Understanding Cerebral Angiography
This test makes X-ray images of blood vessels in your brain. During the test, the healthcare provider puts a long, thin, flexible tube (catheter) into a blood vessel and moves it to the brain. He or she uses a special contrast fluid to make the blood vessels in the brain show up on the X-rays. This test is also called arteriography.
Why cerebral angiography is done
This test is done to help find problems with the blood vessels in the brain. These may include:
Weakened area of blood vessel (aneurysm)
Tangle of arteries and veins (arteriovenous malformation or AVM)
Blood clots or bleeding. This may have caused a stroke or another problem.
Inflammation of the blood vessels (vasculitis)
Evaluation of arteries before surgery
Before you have this test, tell your provider if you:
Have bleeding problems
Take medicines that thin your blood such as warfarin or aspirin
Have allergies to X-ray contrast dye or iodine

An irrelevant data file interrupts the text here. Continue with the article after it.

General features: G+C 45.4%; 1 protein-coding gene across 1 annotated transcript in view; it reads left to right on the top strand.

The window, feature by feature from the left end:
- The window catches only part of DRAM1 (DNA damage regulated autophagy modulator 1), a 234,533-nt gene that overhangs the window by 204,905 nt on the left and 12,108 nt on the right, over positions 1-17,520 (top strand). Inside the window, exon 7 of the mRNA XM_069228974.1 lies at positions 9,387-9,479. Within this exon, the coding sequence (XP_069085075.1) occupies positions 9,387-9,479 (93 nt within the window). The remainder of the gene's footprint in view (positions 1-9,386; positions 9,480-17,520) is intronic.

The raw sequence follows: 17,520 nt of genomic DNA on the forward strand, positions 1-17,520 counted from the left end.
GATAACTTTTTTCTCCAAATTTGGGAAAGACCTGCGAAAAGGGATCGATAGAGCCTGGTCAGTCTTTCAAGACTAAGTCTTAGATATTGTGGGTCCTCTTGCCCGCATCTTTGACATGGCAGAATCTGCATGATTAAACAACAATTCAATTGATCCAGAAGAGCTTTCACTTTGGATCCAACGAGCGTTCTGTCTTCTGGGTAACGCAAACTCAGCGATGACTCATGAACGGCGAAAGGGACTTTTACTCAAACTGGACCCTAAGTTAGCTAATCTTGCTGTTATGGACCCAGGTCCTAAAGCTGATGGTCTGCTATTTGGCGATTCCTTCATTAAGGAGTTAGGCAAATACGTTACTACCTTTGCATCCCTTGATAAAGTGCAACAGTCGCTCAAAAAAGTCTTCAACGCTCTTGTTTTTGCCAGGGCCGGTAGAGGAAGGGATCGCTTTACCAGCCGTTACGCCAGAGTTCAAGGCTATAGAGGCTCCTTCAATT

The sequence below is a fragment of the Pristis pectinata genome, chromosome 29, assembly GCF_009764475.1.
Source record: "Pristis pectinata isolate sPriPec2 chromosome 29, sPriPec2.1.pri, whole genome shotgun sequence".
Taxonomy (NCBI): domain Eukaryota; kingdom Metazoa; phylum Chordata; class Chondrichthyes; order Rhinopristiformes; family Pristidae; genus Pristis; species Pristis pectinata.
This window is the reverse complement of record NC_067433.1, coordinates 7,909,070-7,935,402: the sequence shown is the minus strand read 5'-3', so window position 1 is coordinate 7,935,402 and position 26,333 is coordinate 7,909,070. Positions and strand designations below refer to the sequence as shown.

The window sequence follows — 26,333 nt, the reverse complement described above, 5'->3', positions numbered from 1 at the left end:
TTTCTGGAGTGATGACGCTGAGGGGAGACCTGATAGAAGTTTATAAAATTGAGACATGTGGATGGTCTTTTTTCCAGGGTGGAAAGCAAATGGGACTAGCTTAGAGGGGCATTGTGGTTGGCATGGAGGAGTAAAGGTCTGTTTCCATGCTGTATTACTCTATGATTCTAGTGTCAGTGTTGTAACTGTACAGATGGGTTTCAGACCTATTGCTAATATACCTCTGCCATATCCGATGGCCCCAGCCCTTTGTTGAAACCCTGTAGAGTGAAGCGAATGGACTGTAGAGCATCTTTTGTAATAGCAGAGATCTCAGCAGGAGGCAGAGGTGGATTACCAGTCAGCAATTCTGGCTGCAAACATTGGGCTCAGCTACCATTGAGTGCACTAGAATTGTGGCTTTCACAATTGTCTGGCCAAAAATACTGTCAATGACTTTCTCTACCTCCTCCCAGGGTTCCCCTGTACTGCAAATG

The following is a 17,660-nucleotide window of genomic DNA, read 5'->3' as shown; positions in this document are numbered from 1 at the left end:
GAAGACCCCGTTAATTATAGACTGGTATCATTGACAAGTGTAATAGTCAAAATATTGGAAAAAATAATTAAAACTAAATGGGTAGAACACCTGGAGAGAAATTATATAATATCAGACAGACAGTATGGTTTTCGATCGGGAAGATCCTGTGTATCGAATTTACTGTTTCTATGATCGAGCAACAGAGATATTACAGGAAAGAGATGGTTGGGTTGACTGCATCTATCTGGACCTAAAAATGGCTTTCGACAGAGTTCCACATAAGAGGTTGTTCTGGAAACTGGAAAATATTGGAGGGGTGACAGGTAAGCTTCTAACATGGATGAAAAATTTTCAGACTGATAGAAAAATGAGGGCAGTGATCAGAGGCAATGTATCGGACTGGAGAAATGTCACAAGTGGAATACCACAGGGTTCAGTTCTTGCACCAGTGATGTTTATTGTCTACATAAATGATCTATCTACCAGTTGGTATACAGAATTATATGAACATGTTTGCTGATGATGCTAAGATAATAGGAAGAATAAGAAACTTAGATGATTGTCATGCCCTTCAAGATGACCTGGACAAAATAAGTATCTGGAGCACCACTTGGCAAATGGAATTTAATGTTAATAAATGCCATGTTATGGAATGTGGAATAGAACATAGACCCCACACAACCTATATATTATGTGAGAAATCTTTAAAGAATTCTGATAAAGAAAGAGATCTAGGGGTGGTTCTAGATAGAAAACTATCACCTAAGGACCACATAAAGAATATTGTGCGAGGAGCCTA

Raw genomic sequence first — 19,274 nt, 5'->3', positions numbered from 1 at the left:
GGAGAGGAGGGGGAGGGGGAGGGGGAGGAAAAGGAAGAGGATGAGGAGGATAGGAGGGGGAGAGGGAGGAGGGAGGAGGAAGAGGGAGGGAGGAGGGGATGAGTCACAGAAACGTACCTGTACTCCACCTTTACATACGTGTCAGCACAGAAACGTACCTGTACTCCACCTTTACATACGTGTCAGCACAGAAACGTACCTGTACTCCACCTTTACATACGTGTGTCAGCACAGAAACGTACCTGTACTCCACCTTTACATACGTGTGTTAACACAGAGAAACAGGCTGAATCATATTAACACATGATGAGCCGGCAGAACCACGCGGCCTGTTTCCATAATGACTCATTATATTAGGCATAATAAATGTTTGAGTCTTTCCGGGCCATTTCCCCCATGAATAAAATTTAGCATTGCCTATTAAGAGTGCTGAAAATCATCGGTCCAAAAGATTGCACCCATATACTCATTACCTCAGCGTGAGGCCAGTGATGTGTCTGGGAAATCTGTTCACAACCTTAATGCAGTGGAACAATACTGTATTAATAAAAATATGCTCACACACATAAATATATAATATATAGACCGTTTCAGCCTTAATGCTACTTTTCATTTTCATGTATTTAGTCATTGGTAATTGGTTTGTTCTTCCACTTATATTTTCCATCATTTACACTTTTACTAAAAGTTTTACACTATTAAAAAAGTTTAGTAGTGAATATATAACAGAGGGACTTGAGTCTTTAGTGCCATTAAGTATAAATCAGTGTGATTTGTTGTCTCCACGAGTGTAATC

May be pregnant
Have problems with your kidney function
How cerebral angiography is done
The test is done in a hospital or procedure center. You will likely go home the same day.
You lie on an exam table. Your head may be held still with straps or another device.
An IV (intravenous) line is put into a vein in your arm or hand. This provides fluids and medicines.
You may be given a medicine that helps you relax (sedative).
The staff will watch your heart activity with an electrocardiogram (ECG) machine. They will put sticky patches on your chest, arms and legs and attach those with wires to the ECG machine.
The doctor will prepare the site where the catheter will be inserted. The insertion site is usually in the groin. The site is cleaned. It is also numbed with an injection of anesthetic.
The doctor makes a small incision or puncture into the artery at the insertion site. He or she puts the catheter into the artery.
Using X-ray images as a guide, the doctor carefully moves the catheter through the artery to the brain.
The doctor injects contrast fluid through the catheter into the artery. You may feel warmth or pressure in your neck, face, or head.
The doctor takes X-rays.
When the procedure is complete, the catheter is removed.
The staff will put pressure on the insertion site for a time to stop any bleeding.
When you are released to go home, have an adult family member or friend drive you.
Risks of cerebral angiography
Blood vessel damage
Allergic reaction to the contrast fluid
Kidney damage from the contrast fluid